Airbus Refuses to Compete for Canadian Fighter Contract


Canada's new fighter jets will not be built by Airbus. The aerospace giant announced Friday, withdraw from the tender at "cost too important."

Airbus announced Friday it was pulling out of competition for the future Canadian contract for 88 fighter aircraft. The company invokes overly demanding security requirements and last-minute changes to the specifications.

This decision could allow Lockheed Martin to win, while the candidates competing for this contract have hinted recently that the Canadian authorities wanted to tip the balance in favor of the F-35 of the American manufacturer.

In a joint statement with the UK Department of Defense, which was supposed to convince Ottawa to equip Typhoon, Airbus says the security requirements imposed a "Too much cost to the platforms" and "The recent major revisions to the Industrial and Technological Benefits (ITR) requirements did not sufficiently value the firm commitments included in Typhoon Canada's offer, which was a major point".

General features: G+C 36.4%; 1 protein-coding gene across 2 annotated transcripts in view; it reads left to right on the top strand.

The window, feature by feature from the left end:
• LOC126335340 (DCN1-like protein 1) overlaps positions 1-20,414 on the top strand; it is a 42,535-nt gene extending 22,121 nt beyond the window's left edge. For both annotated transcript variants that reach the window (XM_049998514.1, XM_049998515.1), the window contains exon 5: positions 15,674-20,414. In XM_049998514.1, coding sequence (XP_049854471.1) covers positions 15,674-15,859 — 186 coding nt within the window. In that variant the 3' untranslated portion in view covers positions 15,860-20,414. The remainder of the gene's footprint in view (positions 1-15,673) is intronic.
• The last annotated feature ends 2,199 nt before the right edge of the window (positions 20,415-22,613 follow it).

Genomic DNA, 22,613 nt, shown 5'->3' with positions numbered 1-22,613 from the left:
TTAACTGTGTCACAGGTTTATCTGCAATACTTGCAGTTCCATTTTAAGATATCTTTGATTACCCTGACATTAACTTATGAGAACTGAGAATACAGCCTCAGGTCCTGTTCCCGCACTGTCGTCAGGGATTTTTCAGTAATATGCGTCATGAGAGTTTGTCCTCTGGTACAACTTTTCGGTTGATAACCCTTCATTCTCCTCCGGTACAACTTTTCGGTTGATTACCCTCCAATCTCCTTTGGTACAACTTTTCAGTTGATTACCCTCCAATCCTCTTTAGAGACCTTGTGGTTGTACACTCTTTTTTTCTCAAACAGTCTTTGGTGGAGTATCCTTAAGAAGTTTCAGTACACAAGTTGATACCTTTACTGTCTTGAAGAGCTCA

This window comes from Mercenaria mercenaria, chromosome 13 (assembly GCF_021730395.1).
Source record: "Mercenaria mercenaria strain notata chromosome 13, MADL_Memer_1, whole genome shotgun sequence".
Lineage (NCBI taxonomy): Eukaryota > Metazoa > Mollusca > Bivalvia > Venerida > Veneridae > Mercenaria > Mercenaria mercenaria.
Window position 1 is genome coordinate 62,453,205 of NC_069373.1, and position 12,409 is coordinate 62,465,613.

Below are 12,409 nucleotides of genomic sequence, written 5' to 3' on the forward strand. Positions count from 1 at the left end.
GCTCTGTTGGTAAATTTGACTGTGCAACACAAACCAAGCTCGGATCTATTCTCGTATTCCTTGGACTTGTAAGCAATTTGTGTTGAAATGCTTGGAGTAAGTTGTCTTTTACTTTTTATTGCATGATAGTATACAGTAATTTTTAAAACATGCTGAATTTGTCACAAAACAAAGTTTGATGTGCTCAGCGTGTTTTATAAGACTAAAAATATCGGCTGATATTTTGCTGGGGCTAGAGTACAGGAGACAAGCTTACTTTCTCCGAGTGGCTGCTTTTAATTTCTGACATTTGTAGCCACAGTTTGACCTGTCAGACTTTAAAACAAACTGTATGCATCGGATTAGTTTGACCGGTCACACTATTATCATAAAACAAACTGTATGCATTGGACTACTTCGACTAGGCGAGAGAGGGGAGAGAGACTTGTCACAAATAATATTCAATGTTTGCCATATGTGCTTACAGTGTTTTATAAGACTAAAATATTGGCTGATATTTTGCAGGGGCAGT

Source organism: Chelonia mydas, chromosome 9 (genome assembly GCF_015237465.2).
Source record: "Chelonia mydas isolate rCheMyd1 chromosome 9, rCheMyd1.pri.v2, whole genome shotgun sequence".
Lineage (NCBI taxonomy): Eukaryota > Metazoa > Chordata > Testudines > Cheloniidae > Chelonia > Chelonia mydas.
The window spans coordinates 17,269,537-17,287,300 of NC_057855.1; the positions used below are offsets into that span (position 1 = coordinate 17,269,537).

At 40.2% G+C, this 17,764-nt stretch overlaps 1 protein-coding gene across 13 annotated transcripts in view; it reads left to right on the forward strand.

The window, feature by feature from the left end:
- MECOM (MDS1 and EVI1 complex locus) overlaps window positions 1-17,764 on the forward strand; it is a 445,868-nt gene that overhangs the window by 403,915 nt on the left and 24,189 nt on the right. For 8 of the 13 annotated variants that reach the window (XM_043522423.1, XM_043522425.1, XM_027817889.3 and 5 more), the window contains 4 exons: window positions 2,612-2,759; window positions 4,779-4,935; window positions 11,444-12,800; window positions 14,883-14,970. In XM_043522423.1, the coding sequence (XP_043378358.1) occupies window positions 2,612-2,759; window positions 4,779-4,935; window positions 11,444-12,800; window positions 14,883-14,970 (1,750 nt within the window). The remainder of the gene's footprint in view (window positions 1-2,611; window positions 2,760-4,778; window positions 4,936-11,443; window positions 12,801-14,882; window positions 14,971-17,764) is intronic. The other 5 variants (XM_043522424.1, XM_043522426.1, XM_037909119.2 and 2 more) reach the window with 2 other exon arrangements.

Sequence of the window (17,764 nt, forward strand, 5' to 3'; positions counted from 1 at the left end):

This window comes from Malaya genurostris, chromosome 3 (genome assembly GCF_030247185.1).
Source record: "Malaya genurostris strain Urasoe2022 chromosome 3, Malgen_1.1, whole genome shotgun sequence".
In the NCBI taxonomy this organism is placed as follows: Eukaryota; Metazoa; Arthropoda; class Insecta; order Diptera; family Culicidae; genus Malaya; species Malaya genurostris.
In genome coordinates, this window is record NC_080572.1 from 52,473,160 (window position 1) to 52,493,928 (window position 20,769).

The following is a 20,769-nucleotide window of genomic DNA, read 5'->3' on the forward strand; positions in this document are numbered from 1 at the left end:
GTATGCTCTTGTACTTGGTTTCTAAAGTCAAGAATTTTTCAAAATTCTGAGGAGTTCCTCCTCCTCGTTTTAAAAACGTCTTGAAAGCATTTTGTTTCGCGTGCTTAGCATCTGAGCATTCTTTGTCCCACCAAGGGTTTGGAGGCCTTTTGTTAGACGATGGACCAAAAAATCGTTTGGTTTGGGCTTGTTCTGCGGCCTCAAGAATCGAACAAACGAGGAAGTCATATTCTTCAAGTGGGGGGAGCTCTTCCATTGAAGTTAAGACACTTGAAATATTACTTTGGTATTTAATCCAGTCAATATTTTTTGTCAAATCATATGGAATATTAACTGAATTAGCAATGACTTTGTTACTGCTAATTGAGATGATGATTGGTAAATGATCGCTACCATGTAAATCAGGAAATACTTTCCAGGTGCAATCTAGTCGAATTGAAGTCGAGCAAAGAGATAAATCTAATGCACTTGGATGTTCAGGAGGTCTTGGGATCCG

Canada has estimated the contract at C $ 15 to 19 billion (€ 10 to 13 billion).

Canadian Minister of Public Services and Procurement Carla Qualtrough said she respected Airbus' decision, adding that the Ottawa government was committed to fairness in the bidding process.

Canada has been trying unsuccessfully for nearly a decade to replace its aging fleet of F-18s. In 2010, the Conservative government of the day announced its intention to buy 65 F-35s but then canceled its decision.

When they came to power in 2015, the Liberals led by Justin Trudeau announced that they would not buy the F-35, which was considered too expensive, but have moderated their position since then.

Lockheed Martin declined to comment; Boeing and Saab, also potential bidders, did not respond immediately to requests for comments.

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Airbus Refuses to Compete for Canadian Fighter

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